Vase (one of a pair)

Possibly designed by Albert-Ernest Carrier-Belleuse French
Manufacturer Josiah Wedgwood and Sons British

On view at The Met Fifth Avenue in Gallery 516

Minton’s majolica electrified visitors to the 1851 Great Exhibition, where the firm displayed its colorful lead-glazed earthenware for the first time. Developed by the ceramic technician Léon Arnoux, Minton’s majolica paid homage to the colorful Renaissance ceramics known as “maiolica.” The factory’s more intensely saturated glazes covered everything from plates and teapots to garden sculptures and massive architectural fountains.

Other British industrial factories incorporated majolica into their products. Wedgwood’s swan vases were the most imposing works made by the factory in the nineteenth century. They were also available with a putto on the cover in place of the swan; one of these variants was among Wedgwood’s display at the Paris Exposition Universelle of 1878 The designer of this pair of vases may have been the French sculptor Albert-Ernest Carrier-Belleuse.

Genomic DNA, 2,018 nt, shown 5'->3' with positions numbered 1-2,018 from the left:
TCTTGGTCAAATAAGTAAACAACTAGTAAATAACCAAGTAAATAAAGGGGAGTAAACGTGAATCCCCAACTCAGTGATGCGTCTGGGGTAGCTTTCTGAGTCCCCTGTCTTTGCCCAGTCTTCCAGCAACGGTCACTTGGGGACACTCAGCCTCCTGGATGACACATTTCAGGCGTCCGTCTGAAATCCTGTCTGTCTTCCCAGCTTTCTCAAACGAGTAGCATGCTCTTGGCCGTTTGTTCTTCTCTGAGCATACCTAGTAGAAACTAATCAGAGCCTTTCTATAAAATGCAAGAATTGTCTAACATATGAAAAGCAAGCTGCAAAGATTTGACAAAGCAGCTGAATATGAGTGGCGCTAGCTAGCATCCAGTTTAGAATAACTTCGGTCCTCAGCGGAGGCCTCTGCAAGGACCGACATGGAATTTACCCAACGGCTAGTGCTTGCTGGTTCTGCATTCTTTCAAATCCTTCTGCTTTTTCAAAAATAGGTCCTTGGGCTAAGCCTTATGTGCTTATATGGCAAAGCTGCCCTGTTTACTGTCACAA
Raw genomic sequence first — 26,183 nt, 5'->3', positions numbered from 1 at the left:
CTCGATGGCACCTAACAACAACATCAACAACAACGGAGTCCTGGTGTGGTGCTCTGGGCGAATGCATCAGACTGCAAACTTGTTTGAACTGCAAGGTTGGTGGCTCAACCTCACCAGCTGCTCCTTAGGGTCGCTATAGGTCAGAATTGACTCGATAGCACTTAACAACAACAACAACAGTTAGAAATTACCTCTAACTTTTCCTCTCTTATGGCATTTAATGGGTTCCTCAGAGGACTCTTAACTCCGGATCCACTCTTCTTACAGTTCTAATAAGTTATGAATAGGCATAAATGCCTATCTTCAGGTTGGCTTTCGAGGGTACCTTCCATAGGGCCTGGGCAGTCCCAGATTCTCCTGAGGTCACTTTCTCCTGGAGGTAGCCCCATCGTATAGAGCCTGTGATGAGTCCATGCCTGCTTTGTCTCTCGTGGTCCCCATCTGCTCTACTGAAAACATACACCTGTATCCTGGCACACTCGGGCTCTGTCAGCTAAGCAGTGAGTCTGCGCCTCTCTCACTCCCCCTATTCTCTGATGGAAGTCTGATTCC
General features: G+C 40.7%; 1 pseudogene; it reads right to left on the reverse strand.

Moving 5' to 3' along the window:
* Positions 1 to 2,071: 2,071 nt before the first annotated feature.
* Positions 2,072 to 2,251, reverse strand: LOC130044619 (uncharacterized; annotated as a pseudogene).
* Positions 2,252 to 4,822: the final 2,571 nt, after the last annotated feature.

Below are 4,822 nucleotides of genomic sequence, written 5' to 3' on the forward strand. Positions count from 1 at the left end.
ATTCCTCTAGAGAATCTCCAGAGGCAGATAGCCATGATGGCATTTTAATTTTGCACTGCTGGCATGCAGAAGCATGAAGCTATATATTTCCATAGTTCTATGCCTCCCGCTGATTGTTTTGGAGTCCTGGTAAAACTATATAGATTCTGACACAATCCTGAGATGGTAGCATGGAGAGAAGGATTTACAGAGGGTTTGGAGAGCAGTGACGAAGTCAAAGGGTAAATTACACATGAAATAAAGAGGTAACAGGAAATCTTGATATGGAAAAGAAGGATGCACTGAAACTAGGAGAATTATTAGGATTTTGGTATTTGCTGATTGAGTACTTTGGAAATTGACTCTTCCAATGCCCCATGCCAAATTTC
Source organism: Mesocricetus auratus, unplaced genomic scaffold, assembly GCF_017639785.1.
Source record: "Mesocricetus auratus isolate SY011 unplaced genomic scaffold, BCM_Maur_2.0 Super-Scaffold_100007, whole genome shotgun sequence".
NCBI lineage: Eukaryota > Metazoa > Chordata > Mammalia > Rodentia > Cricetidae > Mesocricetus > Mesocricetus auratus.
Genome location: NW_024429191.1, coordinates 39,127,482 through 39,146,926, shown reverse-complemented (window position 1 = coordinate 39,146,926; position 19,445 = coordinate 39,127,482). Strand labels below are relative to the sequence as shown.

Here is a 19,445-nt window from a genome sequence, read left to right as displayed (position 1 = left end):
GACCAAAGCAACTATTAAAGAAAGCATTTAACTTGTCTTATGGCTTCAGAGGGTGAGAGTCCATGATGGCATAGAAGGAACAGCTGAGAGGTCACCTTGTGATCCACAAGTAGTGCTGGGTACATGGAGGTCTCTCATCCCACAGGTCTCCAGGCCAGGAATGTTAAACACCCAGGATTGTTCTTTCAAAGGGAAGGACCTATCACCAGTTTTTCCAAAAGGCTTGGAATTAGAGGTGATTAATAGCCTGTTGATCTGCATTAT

Vase (one of a pair), Possibly designed by Albert-Ernest Carrier-Belleuse (French, Anizy-le-Château 1824–1887 Sèvres), Lead- and tin-glazed earthenware, British, Etruria, Staffordshire

Due to rights restrictions, this image cannot be enlarged, viewed at full screen, or downloaded.

Open Access

As part of the Met's Open Access policy, you can freely copy, modify and distribute this image, even for commercial purposes.


Public domain data for this object can also be accessed using the Met's Open Access API.